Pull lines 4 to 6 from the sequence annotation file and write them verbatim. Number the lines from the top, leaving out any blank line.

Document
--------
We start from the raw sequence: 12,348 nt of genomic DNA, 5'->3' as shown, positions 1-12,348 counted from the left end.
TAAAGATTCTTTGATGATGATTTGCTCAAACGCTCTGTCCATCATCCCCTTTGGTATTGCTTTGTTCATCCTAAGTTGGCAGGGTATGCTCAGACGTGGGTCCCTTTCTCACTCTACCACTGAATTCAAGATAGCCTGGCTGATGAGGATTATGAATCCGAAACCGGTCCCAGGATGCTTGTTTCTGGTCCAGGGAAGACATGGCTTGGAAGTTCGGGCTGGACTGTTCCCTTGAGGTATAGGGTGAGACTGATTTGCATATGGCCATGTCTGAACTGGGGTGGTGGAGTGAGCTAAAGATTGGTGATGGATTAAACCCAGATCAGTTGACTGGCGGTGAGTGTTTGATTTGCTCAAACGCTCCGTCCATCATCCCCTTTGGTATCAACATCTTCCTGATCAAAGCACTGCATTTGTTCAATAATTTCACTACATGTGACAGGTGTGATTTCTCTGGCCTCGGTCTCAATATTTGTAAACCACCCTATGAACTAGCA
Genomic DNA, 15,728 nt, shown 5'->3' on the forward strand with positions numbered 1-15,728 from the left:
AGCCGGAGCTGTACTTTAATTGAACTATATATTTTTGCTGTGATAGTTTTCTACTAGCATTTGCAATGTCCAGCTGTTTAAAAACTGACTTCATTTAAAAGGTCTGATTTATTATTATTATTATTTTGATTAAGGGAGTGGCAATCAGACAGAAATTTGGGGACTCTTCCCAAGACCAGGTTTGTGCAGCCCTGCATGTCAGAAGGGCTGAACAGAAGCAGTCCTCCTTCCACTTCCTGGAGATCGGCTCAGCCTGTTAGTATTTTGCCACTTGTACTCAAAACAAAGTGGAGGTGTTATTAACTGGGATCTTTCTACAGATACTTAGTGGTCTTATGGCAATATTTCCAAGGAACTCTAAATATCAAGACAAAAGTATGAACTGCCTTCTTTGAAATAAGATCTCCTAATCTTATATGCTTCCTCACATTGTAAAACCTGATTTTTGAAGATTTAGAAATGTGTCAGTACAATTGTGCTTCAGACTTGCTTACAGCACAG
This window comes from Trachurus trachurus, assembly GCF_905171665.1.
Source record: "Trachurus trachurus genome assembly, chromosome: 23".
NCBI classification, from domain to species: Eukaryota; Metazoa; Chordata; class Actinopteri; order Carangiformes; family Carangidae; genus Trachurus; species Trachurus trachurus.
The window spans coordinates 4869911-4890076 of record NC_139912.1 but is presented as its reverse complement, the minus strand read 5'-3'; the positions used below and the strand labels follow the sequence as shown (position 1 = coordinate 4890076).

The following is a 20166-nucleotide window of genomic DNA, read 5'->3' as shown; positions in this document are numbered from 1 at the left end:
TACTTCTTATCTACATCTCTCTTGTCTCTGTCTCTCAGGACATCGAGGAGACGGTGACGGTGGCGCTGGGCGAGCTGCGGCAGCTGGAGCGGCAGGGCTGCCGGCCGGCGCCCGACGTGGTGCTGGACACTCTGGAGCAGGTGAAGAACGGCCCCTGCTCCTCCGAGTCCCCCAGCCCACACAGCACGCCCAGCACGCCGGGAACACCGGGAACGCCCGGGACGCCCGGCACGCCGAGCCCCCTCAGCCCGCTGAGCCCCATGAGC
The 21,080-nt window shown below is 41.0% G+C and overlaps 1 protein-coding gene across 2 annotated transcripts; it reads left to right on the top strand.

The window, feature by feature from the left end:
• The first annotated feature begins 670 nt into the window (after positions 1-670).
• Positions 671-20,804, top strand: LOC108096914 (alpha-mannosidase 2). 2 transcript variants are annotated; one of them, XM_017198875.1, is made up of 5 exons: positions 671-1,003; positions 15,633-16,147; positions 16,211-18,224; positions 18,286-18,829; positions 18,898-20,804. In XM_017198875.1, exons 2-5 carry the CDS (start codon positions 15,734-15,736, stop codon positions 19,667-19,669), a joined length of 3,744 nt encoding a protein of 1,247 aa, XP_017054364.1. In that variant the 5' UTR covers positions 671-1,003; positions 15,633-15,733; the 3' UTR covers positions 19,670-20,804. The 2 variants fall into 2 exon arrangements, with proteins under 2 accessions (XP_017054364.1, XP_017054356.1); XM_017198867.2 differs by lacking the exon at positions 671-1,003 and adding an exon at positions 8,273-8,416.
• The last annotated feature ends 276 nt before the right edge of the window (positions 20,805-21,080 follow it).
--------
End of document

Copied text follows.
AGCCGGAGCTGTACTTTAATTGAACTATATATTTTTGCTGTGATAGTTTTCTACTAGCATTTGCAATGTCCAGCTGTTTAAAAACTGACTTCATTTAAAAGGTCTGATTTATTATTATTATTATTTTGATTAAGGGAGTGGCAATCAGACAGAAATTTGGGGACTCTTCCCAAGACCAGGTTTGTGCAGCCCTGCATGTCAGAAGGGCTGAACAGAAGCAGTCCTCCTTCCACTTCCTGGAGATCGGCTCAGCCTGTTAGTATTTTGCCACTTGTACTCAAAACAAAGTGGAGGTGTTATTAACTGGGATCTTTCTACAGATACTTAGTGGTCTTATGGCAATATTTCCAAGGAACTCTAAATATCAAGACAAAAGTATGAACTGCCTTCTTTGAAATAAGATCTCCTAATCTTATATGCTTCCTCACATTGTAAAACCTGATTTTTGAAGATTTAGAAATGTGTCAGTACAATTGTGCTTCAGACTTGCTTACAGCACAG
This window comes from Trachurus trachurus, assembly GCF_905171665.1.
Source record: "Trachurus trachurus genome assembly, chromosome: 23".